The S&P 500 closed at all-time highs for the second straight day Thursday, as big tech continued to ride the fall in bond yields after Federal Reserve Jerome Powell indicated that "unevenness" in the recovery will keep easy monetary policy on the Fed's menu for some time.
The S&P 500 rose 0.4%, to close at a record high of 4,097.16, the Dow Jones Industrial Average rose 0.17%, or 56 points, and the Nasdaq Composite was up 1.03%.
Chairman Powell, appearing during a virtual IMF panel discussion on Thursday, laid out the case for the central bank to keep its monetary spigot wide open, cooling investor expectations the central bank will be forced to act sooner-than-expected.
"There is a brighter outlook for the U.S. economy from fiscal support, vaccines, but unevenness in recovery is a serious issue," Powell said as he reiterated the current pace of the Fed's monthly bond buying will continue. "We want to see a string of months like the March jobs report to see progress."
The fed chief's dovish comments echoed the tone of the Fed's March monetary policy meeting minutes released Wednesday. Fed policymakers acknowledged progress on the economy, but continued to back the ongoing pace of monetary support, saying substantial progress on the recovery will likely take "some time," the minutes showed.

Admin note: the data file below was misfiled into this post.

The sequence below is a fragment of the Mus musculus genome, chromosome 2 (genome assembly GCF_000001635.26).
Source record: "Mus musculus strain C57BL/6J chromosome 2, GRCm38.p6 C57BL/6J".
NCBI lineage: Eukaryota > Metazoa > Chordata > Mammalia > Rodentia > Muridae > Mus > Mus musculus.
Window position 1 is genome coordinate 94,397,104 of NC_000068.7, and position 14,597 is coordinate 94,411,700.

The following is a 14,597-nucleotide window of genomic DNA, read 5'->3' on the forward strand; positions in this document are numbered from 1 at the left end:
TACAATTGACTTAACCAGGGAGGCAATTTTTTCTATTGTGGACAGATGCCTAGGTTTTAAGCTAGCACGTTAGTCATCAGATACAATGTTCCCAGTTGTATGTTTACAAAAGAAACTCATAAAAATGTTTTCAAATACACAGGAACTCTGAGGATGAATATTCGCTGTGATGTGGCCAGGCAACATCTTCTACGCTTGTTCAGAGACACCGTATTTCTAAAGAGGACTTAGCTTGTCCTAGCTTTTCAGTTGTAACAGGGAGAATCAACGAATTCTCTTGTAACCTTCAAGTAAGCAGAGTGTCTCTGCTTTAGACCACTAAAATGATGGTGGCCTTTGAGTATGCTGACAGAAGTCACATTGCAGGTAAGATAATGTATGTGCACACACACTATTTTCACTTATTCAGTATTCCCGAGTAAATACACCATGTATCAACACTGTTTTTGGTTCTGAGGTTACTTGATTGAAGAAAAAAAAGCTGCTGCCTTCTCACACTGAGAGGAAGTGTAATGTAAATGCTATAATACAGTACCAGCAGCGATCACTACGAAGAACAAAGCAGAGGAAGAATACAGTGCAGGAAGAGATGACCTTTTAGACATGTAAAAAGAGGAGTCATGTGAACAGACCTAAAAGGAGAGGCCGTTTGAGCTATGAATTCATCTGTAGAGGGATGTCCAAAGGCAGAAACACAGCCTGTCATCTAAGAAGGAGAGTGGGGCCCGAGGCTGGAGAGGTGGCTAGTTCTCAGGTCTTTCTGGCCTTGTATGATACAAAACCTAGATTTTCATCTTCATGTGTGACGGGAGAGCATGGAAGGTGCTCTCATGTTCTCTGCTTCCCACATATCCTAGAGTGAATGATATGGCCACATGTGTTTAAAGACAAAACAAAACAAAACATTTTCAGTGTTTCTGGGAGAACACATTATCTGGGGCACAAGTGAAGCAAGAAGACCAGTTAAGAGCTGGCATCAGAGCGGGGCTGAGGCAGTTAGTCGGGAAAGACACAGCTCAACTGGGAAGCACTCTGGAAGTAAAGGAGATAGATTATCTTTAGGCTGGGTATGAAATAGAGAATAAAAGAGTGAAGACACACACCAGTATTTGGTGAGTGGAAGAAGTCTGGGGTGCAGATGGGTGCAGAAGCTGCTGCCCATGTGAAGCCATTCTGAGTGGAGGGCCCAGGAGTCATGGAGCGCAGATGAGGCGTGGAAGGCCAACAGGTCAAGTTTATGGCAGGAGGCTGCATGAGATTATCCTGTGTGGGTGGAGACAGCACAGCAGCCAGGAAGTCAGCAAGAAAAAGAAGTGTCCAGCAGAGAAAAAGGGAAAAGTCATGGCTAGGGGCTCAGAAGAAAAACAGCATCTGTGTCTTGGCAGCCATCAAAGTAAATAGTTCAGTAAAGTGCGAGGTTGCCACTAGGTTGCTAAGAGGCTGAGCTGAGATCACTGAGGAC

The labor market, meanwhile, continued to offer some credence to the Fed's chief's ongoing cautious outlook as weekly jobless claims increased more than expected, sending U.S. bond yields lower and paving the way for big tech to continue its climb.
Microsoft (NASDAQ:MSFT), Google-parent Alphabet (NASDAQ:GOOGL), Apple (NASDAQ:AAPL) and Amazon.com (NASDAQ:AMZN) continued to rack up gains. Facebook (NASDAQ:FB) was slightly lower.
Banks, however, lagged the broader market rally as stuttering bond yields dented sentiment on the interest-rate sensitive sector ahead of earnings from major Wall Street banks next week.
JPMorgan (NYSE:JPM) was higher, while Citigroup (NYSE:C) and Bank of America (NYSE:BAC) remained below the flat line.
In consumer discretionary stocks, a surge in Etsy helped offset losses in General Motors (NYSE:GM) after the ongoing global chip shortage forced the automaker to halt production at several factories.
Etsy (NASDAQ:ETSY) jumped nearly 6% as investors continued to back the long-term outlook for online retailers even as the reopening is on the horizon. Stitch Fix (NASDAQ:SFIX) and MercadoLibre (NASDAQ:MELI) were up more than 3%.